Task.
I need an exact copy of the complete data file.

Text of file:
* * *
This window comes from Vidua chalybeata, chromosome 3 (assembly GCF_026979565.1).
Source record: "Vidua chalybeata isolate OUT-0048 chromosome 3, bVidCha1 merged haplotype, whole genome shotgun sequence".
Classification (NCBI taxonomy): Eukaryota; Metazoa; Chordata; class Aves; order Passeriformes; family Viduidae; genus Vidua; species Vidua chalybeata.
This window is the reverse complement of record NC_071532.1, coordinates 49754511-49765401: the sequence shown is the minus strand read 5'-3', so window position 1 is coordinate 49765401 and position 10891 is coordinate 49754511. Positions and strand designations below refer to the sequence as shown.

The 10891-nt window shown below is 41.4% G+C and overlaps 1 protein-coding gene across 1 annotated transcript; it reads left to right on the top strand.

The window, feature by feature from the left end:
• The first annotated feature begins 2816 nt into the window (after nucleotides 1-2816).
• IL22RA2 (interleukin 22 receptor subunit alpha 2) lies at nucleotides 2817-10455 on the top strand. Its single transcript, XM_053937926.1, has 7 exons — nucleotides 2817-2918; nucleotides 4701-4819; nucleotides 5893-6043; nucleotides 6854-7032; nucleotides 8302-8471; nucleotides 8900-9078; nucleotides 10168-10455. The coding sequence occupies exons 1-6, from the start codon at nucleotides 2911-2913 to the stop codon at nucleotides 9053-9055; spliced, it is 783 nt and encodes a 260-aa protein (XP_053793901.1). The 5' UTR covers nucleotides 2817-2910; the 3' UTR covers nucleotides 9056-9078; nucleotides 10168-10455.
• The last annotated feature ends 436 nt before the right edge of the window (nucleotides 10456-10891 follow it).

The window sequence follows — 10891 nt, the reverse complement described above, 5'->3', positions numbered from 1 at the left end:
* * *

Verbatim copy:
This window comes from Vidua chalybeata, chromosome 3 (assembly GCF_026979565.1).
Source record: "Vidua chalybeata isolate OUT-0048 chromosome 3, bVidCha1 merged haplotype, whole genome shotgun sequence".
Classification (NCBI taxonomy): Eukaryota; Metazoa; Chordata; class Aves; order Passeriformes; family Viduidae; genus Vidua; species Vidua chalybeata.
This window is the reverse complement of record NC_071532.1, coordinates 49754511-49765401: the sequence shown is the minus strand read 5'-3', so window position 1 is coordinate 49765401 and position 10891 is coordinate 49754511. Positions and strand designations below refer to the sequence as shown.

The 10891-nt window shown below is 41.4% G+C and overlaps 1 protein-coding gene across 1 annotated transcript; it reads left to right on the top strand.

The window, feature by feature from the left end:
• The first annotated feature begins 2816 nt into the window (after nucleotides 1-2816).
• IL22RA2 (interleukin 22 receptor subunit alpha 2) lies at nucleotides 2817-10455 on the top strand. Its single transcript, XM_053937926.1, has 7 exons — nucleotides 2817-2918; nucleotides 4701-4819; nucleotides 5893-6043; nucleotides 6854-7032; nucleotides 8302-8471; nucleotides 8900-9078; nucleotides 10168-10455. The coding sequence occupies exons 1-6, from the start codon at nucleotides 2911-2913 to the stop codon at nucleotides 9053-9055; spliced, it is 783 nt and encodes a 260-aa protein (XP_053793901.1). The 5' UTR covers nucleotides 2817-2910; the 3' UTR covers nucleotides 9056-9078; nucleotides 10168-10455.
• The last annotated feature ends 436 nt before the right edge of the window (nucleotides 10456-10891 follow it).

The window sequence follows — 10891 nt, the reverse complement described above, 5'->3', positions numbered from 1 at the left end: